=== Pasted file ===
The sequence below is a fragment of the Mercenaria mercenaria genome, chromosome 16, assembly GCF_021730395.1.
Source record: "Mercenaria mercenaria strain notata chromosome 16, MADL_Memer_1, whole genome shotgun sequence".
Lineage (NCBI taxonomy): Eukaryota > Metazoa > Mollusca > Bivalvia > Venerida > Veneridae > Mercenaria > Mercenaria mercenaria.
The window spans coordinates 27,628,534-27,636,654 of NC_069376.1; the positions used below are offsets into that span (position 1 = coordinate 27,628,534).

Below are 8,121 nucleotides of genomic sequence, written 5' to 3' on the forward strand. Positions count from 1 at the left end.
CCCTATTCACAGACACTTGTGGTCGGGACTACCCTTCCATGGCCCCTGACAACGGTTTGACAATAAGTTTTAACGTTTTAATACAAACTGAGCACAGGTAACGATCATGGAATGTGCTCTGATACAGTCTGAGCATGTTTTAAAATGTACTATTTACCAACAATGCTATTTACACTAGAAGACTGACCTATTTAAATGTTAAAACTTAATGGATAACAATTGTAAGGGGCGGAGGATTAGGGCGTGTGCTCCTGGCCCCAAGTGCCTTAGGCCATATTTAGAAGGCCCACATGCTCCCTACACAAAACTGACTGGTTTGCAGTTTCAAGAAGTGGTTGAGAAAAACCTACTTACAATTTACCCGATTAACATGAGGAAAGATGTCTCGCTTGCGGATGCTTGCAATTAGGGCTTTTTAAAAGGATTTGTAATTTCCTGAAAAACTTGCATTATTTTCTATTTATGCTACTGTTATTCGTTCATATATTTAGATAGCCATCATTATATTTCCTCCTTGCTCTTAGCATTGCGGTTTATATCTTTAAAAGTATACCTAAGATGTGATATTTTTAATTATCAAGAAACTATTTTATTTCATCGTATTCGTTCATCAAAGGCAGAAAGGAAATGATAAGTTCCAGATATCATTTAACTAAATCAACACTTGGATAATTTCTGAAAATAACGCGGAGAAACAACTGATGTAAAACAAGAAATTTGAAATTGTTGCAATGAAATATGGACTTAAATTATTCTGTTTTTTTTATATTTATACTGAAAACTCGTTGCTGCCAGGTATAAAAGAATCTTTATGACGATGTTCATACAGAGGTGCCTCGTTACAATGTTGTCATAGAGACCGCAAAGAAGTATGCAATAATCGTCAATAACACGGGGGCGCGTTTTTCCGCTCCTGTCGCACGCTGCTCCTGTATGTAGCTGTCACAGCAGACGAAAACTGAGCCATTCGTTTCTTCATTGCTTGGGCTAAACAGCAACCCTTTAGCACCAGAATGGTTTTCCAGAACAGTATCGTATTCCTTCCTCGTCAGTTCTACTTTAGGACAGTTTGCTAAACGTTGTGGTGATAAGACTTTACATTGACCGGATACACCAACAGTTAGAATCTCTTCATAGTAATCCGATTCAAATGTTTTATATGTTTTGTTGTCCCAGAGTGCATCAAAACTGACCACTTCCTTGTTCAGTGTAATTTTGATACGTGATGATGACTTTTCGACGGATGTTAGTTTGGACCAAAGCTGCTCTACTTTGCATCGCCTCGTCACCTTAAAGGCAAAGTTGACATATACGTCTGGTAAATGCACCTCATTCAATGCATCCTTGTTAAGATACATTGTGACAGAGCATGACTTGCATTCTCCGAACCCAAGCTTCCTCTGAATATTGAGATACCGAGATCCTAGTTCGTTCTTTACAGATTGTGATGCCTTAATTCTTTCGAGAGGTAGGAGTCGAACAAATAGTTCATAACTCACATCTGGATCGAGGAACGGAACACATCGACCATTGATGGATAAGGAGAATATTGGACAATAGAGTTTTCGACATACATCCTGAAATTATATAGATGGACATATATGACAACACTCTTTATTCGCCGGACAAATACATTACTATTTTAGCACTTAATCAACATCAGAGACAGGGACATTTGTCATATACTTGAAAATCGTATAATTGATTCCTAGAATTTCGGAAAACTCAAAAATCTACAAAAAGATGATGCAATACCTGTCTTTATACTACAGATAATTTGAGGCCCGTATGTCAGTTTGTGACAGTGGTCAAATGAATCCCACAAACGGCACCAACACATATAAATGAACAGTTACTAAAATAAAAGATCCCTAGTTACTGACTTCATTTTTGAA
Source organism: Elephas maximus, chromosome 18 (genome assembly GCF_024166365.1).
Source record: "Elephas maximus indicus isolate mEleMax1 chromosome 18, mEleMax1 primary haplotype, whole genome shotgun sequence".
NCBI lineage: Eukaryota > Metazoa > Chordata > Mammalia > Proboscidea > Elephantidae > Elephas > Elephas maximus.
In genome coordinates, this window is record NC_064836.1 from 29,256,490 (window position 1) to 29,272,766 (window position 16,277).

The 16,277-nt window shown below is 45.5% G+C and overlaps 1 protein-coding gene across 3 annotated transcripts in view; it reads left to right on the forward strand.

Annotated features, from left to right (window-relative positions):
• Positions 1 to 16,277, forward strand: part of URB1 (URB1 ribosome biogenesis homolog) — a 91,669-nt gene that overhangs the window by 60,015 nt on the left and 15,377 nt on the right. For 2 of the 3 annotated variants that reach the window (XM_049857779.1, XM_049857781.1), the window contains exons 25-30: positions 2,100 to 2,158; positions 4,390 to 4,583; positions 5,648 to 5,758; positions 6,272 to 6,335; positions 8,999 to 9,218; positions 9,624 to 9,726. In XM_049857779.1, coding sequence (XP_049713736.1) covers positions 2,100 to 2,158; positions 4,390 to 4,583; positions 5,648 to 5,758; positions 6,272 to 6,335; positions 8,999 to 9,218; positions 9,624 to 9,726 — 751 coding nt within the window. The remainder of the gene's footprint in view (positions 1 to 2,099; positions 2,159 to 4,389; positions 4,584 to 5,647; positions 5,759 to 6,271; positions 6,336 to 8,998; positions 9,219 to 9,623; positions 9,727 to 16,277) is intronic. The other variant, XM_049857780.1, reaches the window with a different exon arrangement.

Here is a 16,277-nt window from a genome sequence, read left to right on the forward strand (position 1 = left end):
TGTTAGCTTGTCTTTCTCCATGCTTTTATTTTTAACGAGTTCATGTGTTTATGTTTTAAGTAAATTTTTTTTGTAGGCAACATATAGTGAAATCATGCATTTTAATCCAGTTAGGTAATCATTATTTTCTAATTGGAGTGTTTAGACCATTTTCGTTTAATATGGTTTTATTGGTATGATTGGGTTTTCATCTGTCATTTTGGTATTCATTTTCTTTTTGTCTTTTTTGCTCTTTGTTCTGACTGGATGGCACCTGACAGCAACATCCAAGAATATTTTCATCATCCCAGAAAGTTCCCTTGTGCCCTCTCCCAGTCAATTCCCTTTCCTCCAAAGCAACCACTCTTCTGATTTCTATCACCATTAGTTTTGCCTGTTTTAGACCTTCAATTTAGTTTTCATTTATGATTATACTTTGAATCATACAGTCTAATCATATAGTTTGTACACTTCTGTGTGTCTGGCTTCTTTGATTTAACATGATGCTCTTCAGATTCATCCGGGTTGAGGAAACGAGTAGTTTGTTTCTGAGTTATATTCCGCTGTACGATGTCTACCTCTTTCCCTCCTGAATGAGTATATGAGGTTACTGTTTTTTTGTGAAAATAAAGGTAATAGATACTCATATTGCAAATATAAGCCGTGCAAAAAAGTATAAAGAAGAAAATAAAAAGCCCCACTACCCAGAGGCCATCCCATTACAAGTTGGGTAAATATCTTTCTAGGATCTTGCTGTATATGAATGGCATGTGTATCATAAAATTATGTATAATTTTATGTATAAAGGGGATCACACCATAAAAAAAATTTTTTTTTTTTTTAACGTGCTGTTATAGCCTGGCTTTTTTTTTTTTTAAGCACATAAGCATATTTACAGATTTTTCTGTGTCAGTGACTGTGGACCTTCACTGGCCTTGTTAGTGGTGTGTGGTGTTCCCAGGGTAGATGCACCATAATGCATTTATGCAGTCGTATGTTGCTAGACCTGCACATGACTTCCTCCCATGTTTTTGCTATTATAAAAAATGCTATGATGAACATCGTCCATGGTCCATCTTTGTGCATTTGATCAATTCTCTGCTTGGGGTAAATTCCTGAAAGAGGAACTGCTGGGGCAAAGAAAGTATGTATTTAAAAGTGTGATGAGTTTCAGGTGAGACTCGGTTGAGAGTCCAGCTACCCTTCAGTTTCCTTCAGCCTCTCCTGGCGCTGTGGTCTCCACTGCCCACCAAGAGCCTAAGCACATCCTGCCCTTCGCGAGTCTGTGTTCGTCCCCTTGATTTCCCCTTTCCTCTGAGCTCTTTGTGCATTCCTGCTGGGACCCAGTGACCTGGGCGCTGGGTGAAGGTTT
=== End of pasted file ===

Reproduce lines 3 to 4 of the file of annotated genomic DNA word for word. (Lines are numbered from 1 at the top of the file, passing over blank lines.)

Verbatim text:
Lineage (NCBI taxonomy): Eukaryota > Metazoa > Mollusca > Bivalvia > Venerida > Veneridae > Mercenaria > Mercenaria mercenaria.
The window spans coordinates 27,628,534-27,636,654 of NC_069376.1; the positions used below are offsets into that span (position 1 = coordinate 27,628,534).